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Greeting from the Big Island!

03/01/2019 12:00:55 AM


Rabbi Taron Tachman

Aloha and Shalom!! Greetings from the “Big Island” of Hoffman Estates where this year for Purim, WE ARE GOING TO HAWAII!!!!! YAY!!! Well, not really, but kind of, please keep reading…..

This year for Purim we are changing things up at bit. On the actual day of Purim, Wednesday, March 20th, we will celebrate the holiday at 7:00 pm with a Purim Service, Megillah Reading, and Mitzvah Project making Shlach Manot, (food baskets) which we will donate to local food pantries. As always, we invite folks of all ages to join in our holiday celebration to hear the Purim story from our tradition and to help feed the hungry.

What’s different this year is that we will be holding our annual Purim Shpiel (modern parody of the Purim tale) and our fantastic Purim Carnival on the Sunday, prior to Purim. THAT’S SUNDAY, MARCH 17th!!! At 11:00 am, we will read from the Megillah, present our Purim Shpiel, “Aloha Esther” (based on Moana) and our Purim Carnival and festivities
will follow. We hope to see you on the 17th and the 20th!

In the last few weeks—in light of the Purim Shpiel theme— many, many, I mean MANY people have been asking me this question: “Rabbi, what does the Disney story of Moana have to do with Purim and with being Jewish?”

To the multitudes of questioners, I relate what I learned from an interesting blog written by Sarah Rindner, teacher of English Literature at Lander College for Women. In her blog post, entitled: “Moana and the Call of Jewish Destiny,” Rindner points out how Moana, like other Disney Princesses, longs to break free from her environment. In the song that all of us parents with young children can’t get out of our heads, Moana sings about “standing at the edge of the water long as she can remember, never really knowing why. [Moana] wishes [she] could be the perfect daughter, but [she] comes back to the water no matter how hard [she] tries.” Something, it seems, keeps pulling Moana back to her roots. Other songs, Rindner explains, take this notion even further. For example, the song: Where You Are reminds Moana of the beauty of her shared heritage and teaches her that “true satisfaction does not involve seeking out new vistas and breaking with the past.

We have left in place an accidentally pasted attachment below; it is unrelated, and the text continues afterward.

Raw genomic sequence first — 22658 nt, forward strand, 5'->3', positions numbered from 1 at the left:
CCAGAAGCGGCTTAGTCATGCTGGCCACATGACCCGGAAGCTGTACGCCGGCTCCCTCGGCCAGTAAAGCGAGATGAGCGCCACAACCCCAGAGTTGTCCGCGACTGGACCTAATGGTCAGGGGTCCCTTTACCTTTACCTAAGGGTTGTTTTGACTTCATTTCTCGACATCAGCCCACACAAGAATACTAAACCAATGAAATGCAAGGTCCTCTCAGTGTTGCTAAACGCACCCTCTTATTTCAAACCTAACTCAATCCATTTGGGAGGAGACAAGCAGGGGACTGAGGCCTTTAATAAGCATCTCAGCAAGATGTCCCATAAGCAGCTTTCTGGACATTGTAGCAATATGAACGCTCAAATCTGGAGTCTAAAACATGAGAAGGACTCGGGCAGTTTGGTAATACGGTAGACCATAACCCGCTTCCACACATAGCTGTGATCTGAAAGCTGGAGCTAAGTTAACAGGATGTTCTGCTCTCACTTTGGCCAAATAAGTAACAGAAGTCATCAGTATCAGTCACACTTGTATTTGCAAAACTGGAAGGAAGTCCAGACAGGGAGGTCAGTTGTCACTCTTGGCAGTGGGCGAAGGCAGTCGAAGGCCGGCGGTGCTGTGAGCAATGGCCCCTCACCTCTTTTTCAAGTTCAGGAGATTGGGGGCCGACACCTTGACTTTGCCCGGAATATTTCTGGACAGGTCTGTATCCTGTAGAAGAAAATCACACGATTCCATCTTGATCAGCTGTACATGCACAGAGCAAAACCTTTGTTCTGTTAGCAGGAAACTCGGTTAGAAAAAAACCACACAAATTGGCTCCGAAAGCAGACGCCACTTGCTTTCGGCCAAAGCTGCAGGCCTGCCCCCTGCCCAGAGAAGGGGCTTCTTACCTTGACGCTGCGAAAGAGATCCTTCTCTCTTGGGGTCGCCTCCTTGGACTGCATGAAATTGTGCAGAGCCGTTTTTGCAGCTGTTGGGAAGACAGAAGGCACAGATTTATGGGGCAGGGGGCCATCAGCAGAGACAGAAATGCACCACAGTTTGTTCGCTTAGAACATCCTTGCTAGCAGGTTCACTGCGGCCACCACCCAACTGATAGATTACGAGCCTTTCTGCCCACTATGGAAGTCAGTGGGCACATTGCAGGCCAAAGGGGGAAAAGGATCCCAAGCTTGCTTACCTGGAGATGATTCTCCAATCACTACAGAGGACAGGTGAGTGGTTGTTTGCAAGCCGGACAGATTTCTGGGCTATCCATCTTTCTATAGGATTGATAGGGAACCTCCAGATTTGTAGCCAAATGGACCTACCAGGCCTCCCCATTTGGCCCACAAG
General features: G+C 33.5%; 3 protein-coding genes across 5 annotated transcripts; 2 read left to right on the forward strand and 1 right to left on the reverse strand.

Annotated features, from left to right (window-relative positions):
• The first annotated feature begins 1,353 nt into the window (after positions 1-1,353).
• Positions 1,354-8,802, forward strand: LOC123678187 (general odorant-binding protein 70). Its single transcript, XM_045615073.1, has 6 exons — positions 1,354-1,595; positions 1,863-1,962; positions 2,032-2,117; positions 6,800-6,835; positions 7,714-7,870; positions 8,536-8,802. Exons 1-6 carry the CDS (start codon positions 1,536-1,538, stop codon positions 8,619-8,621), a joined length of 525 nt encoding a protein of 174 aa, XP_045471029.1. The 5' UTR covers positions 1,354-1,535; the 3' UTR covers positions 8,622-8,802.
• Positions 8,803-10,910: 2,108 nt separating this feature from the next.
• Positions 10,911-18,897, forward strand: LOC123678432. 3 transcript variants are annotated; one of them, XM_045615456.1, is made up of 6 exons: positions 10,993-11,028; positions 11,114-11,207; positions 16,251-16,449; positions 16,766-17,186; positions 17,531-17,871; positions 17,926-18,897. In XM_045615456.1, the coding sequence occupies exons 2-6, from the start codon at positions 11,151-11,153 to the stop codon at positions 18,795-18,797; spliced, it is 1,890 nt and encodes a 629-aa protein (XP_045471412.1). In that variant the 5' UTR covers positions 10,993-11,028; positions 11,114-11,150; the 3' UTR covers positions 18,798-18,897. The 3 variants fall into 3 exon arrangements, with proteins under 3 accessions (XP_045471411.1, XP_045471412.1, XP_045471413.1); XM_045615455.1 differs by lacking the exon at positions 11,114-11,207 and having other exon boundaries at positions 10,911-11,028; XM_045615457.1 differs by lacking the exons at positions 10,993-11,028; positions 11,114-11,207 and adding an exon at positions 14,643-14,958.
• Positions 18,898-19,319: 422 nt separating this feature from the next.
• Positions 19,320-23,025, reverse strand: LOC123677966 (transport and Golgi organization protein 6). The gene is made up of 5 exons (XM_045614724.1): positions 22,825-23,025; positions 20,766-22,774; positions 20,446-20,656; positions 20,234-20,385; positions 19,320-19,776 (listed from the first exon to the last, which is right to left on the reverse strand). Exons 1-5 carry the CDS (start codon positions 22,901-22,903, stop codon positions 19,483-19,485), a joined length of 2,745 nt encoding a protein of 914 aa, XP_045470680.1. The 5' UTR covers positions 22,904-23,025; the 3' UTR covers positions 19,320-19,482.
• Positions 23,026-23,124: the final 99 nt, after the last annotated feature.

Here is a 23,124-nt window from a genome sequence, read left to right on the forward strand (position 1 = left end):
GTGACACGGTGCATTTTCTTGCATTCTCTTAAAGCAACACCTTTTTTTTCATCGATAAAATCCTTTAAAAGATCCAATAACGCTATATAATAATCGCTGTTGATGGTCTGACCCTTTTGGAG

Appreciating the richness of your heritage is itself an exciting and absorbing task with its own beautiful music.” Other songs such as: We Know the Way, asserts Rindner, urge Moana to consider that “the collected wisdom of the past is necessary to guide us into the future.” And, if there was one consistent message of the film, again suggests Rindner, it is that “one can satisfy one’s inner voice specifically by remaining loyal to your people in the deepest sense. Moana learns that what calls her away from her native island and toward the sea is not some arbitrary desire to follow her heart, rather it is the latent life-force of her nation.”

Considering Rindner’s interpretation of Moana, and considering the many Jewish names that appear in the film’s credits, I personally can’t help but wonder if any of the film’s creators weren’t themselves inspired by the traditional story of Purim. After all, here we have a girl, named Esther, who breaks free of her environment, experiences new vista and breaks with her past by marrying a Persian king and by hiding her Jewish identity. When the welfare of her people is imperiled, Esther at first does not heed her inner voice. Instead she indicates that she is powerless to help the Jews.

That is, until her Uncle Mordechai reminds Esther of her roots and her responsibility to her people: “Do not imagine that you, of all the Jews, will escape with your life by being in the king’s palace. On the contrary; if you keep silent in this crisis, relief and deliverance will come to the Jews from another quarter…and who knows, perhaps you have attained to royal position for just such a crisis!” (Esther 4:13-15) With those words, Esther finally hears her inner voice and answers the call of Jewish destiny. She formulates a plan. She snaps into action and Esther saves her people!! That, ladies and gentlemen, is “how far,” this Jewish Princess (actually Queen) “will go!”

This Purim, as we engage in all the fun and hilarity of the holiday, as we shake our groggers and boisterously boo Haman, let us not be deaf to beautiful music that is our sacred heritage. Let us open our ears and hearts to heed the call of our inner voices, the call of Jewish destiny, and let us hear the call of all those who are suffering and imperiled by cruel forces. After all, who knows, maybe you have attained your position for just such a crisis!

Sun, May 31 2020 8 Sivan 5780